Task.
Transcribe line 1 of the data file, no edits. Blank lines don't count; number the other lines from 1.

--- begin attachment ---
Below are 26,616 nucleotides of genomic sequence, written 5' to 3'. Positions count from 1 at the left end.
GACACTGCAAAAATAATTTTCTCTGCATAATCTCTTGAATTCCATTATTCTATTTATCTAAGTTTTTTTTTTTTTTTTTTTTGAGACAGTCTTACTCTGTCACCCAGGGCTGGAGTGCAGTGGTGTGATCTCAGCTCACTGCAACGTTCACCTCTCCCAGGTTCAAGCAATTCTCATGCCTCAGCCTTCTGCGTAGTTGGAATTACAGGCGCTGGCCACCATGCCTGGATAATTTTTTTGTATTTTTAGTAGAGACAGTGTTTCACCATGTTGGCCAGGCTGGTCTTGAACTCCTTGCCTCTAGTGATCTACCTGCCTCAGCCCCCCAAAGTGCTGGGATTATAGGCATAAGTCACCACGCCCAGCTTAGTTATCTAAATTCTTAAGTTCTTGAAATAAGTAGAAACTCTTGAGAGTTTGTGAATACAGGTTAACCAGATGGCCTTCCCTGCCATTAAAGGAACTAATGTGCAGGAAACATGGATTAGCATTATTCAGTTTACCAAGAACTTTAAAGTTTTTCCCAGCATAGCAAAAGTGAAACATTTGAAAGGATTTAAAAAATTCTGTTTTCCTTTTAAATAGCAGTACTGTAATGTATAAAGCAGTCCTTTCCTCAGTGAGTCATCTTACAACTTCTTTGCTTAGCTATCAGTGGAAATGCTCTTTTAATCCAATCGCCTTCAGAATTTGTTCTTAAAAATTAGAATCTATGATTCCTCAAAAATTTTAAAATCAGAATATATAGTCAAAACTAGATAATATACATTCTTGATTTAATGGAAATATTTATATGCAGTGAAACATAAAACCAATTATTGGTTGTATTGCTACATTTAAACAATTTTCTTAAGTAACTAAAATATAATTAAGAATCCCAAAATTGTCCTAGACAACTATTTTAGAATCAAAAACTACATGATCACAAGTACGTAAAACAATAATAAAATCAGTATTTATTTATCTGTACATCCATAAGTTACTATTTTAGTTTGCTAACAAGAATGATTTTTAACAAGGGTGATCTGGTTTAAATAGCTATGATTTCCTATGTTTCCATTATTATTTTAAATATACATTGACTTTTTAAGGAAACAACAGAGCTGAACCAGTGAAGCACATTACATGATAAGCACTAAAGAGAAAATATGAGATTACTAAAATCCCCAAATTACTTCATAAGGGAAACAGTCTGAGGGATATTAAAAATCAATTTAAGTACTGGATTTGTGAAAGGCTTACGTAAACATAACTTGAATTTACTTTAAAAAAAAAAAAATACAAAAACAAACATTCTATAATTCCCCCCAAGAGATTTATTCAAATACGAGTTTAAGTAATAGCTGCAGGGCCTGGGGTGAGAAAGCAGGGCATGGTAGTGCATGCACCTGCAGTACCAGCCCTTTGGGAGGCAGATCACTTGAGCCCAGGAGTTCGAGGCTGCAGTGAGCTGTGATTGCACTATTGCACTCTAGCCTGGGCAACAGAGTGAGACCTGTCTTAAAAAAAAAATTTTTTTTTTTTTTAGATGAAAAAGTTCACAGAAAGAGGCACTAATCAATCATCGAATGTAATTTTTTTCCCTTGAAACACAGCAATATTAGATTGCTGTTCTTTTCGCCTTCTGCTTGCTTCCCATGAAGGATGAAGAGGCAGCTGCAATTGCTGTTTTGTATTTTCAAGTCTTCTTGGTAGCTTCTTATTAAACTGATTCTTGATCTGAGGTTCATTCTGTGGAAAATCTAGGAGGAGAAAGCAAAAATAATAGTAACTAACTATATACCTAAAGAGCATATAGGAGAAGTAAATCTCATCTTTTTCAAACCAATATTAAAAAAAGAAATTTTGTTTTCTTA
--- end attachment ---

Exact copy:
Below are 26,616 nucleotides of genomic sequence, written 5' to 3'. Positions count from 1 at the left end.